Ok, so there is no actual water. It’s just a phrase that comes close to describing how I felt trying to figure out my wood needs for this project.
Now that the holiday gift projects are behind me now I wanted to start a project that would take a bit of time to complete, but also would push me to improve my skills. One of the books I received as a Christmas gift from my wife was Robert Lang’s “Great Book of Shop Drawings for Craftsman Furniture”. After flipping through 300 plus pages of drawings I settled on the Gustav Stickley No. 800 Sideboard. For those that don’t have have the book, it is 54” long with six drawers of varying size and a shelf between the lower stretchers.
I chose to use some more of my wife’s Great-grandfathers cherry that we found after buying the family property a few years ago. It is all rough cut and 30-40 years old. The boards are mostly clear cherry, they have some small holes from insects. The holes are about ⅛” in diameter and are random throughout the wood. Most boards have either none or very few of these “blemishes” while others have more. So while the final product will not be made of “perfect” clear cherry I think that these features will give the piece an aged/rustic look to it’s classic craftsman style.
The first step was to figure out what raw boards are to become the various parts, that is when I began to feel overwhelmed. I took the cut list found in the shop drawings and as I selected the boards for a particular piece that board got marked on the end grain as to what piece would be made from it. Once I got into the swing of it, the feeling of being overwhelmed quickly faded. Once that was done the boards were laid out on the work bench, grouped by what piece they would become.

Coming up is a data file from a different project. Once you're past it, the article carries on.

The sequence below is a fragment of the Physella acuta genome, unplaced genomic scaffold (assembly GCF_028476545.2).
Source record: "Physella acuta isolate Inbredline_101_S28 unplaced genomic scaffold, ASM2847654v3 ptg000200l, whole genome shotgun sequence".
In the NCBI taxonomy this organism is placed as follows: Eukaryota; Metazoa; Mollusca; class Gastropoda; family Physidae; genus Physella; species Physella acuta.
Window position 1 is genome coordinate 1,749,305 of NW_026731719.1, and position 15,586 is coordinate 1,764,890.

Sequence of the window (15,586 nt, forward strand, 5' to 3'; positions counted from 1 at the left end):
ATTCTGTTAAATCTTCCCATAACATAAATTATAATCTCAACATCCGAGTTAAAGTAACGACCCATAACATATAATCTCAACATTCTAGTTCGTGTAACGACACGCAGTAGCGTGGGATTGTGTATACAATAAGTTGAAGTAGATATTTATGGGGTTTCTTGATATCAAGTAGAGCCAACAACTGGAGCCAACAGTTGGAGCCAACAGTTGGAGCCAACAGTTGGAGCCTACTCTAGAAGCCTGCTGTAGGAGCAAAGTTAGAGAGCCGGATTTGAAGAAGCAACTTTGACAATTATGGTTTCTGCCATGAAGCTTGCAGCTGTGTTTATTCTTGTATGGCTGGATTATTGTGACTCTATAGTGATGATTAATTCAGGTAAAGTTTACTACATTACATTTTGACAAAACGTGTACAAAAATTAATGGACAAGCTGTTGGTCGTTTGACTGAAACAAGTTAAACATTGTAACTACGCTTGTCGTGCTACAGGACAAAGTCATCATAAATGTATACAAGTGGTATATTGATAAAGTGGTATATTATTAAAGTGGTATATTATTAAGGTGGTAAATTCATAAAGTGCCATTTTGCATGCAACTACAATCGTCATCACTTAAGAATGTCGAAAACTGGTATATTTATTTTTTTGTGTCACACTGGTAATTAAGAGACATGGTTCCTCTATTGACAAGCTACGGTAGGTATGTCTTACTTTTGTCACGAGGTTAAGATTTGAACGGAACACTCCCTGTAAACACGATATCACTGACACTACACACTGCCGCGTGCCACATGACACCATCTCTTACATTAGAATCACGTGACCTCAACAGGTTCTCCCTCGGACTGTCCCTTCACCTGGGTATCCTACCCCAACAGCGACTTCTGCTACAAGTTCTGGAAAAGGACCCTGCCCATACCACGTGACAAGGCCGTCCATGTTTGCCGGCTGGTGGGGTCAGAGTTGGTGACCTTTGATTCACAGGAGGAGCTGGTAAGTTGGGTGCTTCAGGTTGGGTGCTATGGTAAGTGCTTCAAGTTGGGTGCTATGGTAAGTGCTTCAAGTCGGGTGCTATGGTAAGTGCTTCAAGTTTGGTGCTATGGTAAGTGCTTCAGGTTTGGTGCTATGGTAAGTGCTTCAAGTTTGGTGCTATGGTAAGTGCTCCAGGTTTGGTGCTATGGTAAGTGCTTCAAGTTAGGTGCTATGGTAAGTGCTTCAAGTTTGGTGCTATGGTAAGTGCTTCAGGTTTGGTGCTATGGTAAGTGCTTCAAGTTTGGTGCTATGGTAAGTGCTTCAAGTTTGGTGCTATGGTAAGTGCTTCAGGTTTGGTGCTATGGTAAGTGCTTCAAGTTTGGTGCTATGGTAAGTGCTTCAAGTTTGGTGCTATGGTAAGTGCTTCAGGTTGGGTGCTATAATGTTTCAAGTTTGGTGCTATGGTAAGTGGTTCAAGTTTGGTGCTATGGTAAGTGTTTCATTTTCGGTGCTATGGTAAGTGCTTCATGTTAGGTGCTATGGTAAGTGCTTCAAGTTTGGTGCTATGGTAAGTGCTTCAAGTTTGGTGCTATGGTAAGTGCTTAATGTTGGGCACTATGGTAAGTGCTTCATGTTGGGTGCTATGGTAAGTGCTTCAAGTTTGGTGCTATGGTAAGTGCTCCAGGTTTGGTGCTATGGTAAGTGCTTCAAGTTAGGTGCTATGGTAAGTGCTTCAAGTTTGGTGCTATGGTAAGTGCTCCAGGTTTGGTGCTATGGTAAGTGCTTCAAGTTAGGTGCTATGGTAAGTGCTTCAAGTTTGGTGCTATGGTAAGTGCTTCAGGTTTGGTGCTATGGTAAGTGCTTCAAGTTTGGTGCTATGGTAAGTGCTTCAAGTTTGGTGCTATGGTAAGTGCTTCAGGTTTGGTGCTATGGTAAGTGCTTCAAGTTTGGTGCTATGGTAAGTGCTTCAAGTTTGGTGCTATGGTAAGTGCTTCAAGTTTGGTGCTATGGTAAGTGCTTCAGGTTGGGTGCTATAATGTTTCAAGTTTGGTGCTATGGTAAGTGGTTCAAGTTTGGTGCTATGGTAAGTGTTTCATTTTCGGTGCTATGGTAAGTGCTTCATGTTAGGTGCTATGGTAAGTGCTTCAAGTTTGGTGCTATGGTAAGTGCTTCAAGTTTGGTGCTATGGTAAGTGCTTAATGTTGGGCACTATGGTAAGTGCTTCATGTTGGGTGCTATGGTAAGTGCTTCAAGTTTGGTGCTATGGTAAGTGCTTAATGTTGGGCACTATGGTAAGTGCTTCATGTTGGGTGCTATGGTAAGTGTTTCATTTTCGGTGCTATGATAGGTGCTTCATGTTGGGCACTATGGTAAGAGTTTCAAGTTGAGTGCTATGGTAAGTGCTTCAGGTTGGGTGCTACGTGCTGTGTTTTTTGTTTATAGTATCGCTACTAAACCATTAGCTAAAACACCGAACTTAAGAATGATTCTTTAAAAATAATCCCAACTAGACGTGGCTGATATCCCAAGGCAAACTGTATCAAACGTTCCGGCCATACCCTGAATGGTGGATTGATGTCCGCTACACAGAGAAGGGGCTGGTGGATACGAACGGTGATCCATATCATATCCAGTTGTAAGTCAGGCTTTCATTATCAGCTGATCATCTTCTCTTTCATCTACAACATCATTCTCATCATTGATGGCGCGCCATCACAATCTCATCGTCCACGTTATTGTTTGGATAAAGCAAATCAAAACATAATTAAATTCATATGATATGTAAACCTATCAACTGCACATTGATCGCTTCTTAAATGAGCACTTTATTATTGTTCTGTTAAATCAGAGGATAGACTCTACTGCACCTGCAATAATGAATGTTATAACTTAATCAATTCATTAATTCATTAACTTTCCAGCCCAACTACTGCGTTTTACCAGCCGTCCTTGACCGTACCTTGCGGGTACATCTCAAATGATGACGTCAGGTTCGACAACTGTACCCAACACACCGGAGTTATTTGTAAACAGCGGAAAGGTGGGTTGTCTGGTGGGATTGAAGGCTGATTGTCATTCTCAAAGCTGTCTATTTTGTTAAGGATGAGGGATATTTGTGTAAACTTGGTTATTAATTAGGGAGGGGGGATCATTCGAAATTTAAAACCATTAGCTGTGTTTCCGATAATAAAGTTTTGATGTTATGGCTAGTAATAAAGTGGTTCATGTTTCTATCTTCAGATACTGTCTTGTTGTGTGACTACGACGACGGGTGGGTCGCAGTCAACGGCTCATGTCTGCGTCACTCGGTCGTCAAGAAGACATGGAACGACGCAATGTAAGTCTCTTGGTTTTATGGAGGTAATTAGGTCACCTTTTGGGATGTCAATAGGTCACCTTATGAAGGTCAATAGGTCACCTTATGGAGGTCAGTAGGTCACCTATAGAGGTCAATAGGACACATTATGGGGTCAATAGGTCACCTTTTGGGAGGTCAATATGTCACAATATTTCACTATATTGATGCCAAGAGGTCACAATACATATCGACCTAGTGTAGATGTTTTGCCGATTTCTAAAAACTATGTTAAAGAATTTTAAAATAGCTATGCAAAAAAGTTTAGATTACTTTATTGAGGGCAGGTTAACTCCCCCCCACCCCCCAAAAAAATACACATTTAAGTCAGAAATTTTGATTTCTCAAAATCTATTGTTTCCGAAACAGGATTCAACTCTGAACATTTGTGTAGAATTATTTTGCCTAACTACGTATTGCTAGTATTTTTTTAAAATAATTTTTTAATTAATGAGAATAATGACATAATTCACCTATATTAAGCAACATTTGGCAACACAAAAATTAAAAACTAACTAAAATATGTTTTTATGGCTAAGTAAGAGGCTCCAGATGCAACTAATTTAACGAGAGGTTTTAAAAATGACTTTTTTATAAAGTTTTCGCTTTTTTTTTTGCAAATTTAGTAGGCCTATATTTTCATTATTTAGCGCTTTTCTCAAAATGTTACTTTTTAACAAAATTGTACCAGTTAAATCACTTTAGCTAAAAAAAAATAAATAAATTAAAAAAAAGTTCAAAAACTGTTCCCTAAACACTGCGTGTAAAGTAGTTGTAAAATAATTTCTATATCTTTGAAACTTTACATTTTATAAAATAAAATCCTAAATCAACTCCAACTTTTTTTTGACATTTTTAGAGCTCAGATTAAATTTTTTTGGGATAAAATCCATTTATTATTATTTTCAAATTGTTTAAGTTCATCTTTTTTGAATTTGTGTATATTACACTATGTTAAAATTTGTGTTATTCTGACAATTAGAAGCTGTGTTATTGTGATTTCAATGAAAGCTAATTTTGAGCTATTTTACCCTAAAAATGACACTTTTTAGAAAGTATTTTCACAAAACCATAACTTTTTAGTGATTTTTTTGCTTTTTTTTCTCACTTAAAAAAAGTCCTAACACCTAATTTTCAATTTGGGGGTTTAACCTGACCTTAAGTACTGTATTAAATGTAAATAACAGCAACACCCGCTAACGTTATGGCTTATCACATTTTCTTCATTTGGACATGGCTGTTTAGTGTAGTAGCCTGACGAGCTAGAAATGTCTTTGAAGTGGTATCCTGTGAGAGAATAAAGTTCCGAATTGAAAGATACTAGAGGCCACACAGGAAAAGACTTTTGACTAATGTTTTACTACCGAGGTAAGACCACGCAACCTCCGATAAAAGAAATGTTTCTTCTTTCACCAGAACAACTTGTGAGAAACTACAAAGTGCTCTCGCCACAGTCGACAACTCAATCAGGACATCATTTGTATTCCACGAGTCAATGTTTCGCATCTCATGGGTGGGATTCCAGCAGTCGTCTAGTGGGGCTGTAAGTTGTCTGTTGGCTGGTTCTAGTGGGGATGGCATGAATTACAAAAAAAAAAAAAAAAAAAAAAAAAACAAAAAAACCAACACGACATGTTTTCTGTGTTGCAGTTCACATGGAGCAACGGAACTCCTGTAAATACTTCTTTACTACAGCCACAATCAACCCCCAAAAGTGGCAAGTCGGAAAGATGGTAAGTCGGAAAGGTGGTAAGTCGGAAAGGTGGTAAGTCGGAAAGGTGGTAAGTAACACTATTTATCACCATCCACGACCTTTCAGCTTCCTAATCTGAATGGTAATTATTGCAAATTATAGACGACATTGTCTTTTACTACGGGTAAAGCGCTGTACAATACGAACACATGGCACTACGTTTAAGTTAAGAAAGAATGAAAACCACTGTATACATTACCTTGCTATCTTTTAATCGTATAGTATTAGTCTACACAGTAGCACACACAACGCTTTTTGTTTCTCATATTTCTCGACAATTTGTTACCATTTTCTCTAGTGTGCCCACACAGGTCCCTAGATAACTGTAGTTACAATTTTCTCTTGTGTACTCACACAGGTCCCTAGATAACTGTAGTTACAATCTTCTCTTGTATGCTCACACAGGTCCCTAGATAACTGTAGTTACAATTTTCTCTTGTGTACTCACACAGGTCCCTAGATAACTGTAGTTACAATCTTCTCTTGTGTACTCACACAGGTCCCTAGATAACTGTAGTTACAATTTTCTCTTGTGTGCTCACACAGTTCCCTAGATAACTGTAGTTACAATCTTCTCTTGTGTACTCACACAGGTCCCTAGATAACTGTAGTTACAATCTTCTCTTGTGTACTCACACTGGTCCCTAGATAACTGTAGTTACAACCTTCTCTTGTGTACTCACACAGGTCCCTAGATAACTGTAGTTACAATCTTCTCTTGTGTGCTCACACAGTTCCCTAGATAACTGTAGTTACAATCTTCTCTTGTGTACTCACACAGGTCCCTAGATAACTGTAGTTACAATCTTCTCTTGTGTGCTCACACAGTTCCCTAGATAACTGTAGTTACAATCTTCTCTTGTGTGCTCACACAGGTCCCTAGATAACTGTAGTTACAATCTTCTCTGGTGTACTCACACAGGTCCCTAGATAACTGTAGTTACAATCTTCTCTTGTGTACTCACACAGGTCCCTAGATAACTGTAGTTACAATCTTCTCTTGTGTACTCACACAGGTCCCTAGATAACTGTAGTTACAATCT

Then were to start, hmm….
Well, I chose to begin with the legs. Their finished dimensions are 1 ¾” x 1 ¾” x 38 3/16”. I had one piece of cherry that was large enough to make a leg from. However, after milling the piece of wood revealed are high number of these holes. Unfortunately I don’t have another piece large enough to match this leg. So I am going to glue up some ¾” boards to create the legs. I was careful to make sure that each leg came from one board, that way there wouldn’t be a noticeable difference in the grain/color of the leg.
And that’s all folks…. for now anyway, stay tuned for more!
-- Making dust and taking names!